The first thing to do here is to take a look at three possible scenarios for the business you're trying to value. You're probably inclined to think about what's called the base case scenario first, and it's exactly what it sounds like. Given the most likely inputs, the base case spells out how you see things going if everything unfolds mostly as you expect. This means considering not only the fundamentals of the business itself but also how the market is likely to value the business at some point in the future.

It's not wise to try to time the markets (many more have gone broke trying than have made money!), but you can often get a sense of where things stand today, and you can use that to inform whether you think interest rates might go up or down, or whether climate change might affect how much oil is consumed in 30 years, or whether a company's products are likely to be adopted. This base case gives you a middle ground, and it's an excellent starting point, but stopping with just one scenario can limit your ability to have a fuller picture of how the future might go. Let's improve this.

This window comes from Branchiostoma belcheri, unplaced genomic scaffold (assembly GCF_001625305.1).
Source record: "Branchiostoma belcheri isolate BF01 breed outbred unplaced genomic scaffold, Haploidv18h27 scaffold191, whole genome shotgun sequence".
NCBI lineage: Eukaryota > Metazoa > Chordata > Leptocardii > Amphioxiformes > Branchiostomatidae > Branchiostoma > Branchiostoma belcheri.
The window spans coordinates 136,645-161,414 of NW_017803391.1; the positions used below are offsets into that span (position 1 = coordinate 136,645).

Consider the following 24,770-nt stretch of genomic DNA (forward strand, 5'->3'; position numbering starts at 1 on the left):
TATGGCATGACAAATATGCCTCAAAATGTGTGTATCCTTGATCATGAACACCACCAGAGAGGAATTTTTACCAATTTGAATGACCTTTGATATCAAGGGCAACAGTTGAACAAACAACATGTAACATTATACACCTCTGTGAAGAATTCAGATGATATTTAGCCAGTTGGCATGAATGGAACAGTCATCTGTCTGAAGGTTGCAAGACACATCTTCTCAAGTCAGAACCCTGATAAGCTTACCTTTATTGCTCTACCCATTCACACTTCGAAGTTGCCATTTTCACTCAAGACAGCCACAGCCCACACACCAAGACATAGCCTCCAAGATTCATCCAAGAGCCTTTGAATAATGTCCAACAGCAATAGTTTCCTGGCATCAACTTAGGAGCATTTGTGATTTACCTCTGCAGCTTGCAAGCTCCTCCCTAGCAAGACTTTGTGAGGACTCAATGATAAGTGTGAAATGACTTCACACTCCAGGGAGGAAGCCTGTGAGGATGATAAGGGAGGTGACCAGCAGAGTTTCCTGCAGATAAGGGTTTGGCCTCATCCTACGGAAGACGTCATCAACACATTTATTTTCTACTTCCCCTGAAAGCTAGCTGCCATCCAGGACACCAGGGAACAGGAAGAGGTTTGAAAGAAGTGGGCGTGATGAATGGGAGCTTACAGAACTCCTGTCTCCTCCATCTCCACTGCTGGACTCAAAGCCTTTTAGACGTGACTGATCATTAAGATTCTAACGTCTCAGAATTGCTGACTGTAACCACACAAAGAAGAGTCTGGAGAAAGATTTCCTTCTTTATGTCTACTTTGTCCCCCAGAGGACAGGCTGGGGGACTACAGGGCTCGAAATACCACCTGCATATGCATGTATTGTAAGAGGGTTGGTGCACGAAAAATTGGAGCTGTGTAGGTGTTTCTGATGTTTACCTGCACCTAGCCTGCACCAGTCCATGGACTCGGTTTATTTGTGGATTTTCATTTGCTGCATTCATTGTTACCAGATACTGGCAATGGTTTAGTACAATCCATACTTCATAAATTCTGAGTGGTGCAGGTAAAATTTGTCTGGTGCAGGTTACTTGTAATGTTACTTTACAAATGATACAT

Bulls and Bears

Once you have a base case scenario, you need to consider two additional scenarios. First, consider what it might look like if things go wrong. Think about a future where the company's product or service isn't as widely adopted as previously thought, or regulatory concerns keep them from getting to market.

What about if interest rates rise? If the company uses a lot of leverage, this could be a really, really bad indicator of their ability to raise capital and could prove really destructive. Do they have a moat, and is it possible that the moat might degrade over time? Think about things that might go wrong for the stock, and you have your bear case.